However, a non-functional BIOS chip doesn’t mean the world’s end since we have a spare which could help to restore the primary one. Description of BIOS restoration is quite simple and visual. Using changes in the board to choose the operating BIOS chip, reboot the system, and if necessary, save the image of running BIOS in a USB flash drive. Then, switch to the non-functional chip and restore it.

Description of BIOS restoration

Description of BIOS restoration

Everything is simple, but unfortunately, it was not effective. If we chose “Update BIOS” option, the process was completed but the board didn’t start. If we chose “Update BIOS and ME” parameter, the first step finished well but after the system reboot, the board couldn’t complete the second step. Seemingly, BIOS restoration process of MSI continued to fail. Previously, we had problem with two BIOS chips on MSI X79A-GS (8D), as you can remember in our review.

However, we didn’t lose hope. We still had an operational back-up BIOS chip which we can still use. And we were right not to give up: the latest BIOS version was ready at the timing of the review, 17.4, we successfully re-flashed, and we continued to research on mainboard’s functions. Nevertheless, we still got stuck with other challenges. First, we had difficulty saving BIOS configuration in the profile with numbers, although this time was different from the last one. As you might remember, when reviewing MSI Big Bang XPower II and MSI X79A-GD65 (8D), we were confused when realizing that configuration saved even in profile had just disappeared after the system reboot. This time, the profile was there but the system was frozen after our effort of restoring the second installation profile, and in case of the fourth profile, the setup restored differently from what we had saved.

The system was frozen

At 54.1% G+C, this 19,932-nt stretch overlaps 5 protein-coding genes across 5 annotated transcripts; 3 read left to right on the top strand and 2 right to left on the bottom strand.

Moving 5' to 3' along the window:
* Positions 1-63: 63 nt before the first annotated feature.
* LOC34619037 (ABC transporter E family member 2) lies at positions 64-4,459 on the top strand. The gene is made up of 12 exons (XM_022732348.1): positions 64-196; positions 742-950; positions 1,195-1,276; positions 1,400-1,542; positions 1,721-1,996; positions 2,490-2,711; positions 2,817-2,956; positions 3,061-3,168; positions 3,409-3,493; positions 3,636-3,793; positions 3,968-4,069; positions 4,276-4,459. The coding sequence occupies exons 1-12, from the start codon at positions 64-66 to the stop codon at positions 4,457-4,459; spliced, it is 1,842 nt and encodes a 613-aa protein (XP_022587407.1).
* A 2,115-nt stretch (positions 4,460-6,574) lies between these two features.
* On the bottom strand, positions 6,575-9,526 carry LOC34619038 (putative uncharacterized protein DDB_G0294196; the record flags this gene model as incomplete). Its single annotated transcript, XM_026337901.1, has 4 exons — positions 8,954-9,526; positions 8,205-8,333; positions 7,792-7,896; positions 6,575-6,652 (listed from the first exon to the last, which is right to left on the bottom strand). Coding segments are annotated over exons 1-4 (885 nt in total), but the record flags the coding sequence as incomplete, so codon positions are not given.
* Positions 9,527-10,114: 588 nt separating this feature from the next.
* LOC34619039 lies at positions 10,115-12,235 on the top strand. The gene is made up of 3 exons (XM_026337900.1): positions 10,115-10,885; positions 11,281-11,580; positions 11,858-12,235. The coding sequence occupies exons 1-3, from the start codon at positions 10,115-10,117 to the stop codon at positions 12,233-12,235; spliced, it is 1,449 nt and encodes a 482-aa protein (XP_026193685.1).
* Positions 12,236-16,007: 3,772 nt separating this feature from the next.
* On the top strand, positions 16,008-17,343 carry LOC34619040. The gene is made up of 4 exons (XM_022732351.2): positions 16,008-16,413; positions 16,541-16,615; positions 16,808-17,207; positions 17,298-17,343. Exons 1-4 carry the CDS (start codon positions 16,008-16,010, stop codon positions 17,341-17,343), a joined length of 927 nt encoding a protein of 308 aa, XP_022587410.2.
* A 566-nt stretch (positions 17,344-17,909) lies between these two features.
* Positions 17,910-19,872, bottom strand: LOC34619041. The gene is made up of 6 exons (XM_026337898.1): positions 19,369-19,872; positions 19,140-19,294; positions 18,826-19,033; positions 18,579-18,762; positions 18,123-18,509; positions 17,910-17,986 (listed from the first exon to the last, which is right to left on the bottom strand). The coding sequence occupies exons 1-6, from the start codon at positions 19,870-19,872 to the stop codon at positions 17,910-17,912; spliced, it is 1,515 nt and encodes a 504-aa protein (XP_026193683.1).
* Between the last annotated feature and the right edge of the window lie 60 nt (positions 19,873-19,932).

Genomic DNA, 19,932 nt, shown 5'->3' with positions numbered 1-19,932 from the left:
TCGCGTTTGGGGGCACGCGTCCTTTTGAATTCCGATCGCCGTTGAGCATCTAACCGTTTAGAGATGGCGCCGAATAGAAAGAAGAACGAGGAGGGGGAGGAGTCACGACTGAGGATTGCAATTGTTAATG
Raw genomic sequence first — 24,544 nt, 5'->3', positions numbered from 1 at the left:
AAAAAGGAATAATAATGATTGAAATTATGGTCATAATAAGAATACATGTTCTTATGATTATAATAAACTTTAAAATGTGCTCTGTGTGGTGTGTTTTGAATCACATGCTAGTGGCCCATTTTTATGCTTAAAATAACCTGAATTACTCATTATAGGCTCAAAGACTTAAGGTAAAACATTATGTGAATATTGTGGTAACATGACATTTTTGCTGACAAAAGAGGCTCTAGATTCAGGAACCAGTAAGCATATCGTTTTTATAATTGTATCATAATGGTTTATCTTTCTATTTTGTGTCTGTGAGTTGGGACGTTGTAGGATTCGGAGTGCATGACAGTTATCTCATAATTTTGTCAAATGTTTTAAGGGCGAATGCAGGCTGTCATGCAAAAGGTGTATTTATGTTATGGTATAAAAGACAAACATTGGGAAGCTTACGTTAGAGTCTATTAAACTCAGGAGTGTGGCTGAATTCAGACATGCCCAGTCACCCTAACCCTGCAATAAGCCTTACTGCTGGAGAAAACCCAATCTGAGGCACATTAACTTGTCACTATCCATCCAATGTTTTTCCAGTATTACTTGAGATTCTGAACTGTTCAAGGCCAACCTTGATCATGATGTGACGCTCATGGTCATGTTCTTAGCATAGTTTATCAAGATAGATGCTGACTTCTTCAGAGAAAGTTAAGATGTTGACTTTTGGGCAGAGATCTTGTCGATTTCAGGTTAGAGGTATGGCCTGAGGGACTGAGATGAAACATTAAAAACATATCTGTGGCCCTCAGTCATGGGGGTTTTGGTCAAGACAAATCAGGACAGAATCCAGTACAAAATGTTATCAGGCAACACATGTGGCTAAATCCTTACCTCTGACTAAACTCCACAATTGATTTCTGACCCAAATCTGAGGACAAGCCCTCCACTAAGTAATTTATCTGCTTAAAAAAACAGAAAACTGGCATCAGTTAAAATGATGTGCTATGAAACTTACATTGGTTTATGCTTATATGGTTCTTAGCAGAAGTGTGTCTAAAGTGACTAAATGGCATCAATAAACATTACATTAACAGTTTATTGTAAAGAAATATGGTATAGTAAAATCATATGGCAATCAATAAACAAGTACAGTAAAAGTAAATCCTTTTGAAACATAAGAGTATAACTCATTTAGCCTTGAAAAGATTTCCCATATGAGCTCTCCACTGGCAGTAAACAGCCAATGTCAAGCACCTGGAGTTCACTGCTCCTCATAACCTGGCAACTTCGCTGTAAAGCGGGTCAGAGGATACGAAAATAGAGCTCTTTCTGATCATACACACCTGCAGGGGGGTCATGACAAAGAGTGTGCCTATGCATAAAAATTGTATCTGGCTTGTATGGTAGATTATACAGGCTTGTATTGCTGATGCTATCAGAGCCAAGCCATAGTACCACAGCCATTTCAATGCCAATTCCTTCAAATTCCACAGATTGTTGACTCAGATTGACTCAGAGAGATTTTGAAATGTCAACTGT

The system was frozen.

Semi-operational setting profile system is an issue, but not a large one for studying the mainboard’s functionality. Unluckily, we soon discovered a more serious problem: the first graphic card slot didn’t work properly. The card inserted into it could work but with low productivity, and it was sometimes half as slow as usual. The second slot worked well, but it was designed for a second slot, meaning that it had half of the number of the pins. As a result, a single card installed in the second slot could work only at PCI Express 3.0 x8 speed, making direct comparison with other boards unfair. Thus, we had to report the problem to MSI until we managed to find a solution.

Thanks to fast and active response from MSI team, we soon managed to restore the non-operational BIOS chip with the help of Intel Flash Programming Tool. We even re-flashed a beta version (17.5B7) of the BIOS. But the recovery process was a little complex (we had to save the unique ID of our network card before the process), it wasn’t difficult at all

Restoring non-operational BIOS chip

Restoring non-operational BIOS chip

It turned out that the beta BIOS version didn’t have any matter involving setting profile and the first graphic card slot worked well once again. We confirmed that there was no physical problem with the card slot by switching to the backup BIOS chip with version 17.4, when we once again witnessed a low graphic performance. Now with BIOS perfectly corrected, we finally could carry out the tests with the real performance of efficiency of the mainboard.